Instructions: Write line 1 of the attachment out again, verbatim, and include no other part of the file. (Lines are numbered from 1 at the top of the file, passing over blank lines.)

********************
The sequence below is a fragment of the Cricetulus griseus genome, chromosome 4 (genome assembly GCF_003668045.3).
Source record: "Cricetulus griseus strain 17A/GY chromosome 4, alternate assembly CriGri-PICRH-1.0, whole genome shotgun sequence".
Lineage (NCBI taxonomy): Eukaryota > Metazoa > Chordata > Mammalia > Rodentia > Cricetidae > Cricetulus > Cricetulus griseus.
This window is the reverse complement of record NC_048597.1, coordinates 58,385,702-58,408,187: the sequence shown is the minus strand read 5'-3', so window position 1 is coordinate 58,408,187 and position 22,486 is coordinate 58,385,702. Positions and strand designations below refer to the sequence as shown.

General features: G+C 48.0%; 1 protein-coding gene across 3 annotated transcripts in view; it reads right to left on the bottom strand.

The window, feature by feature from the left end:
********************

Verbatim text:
The sequence below is a fragment of the Cricetulus griseus genome, chromosome 4 (genome assembly GCF_003668045.3).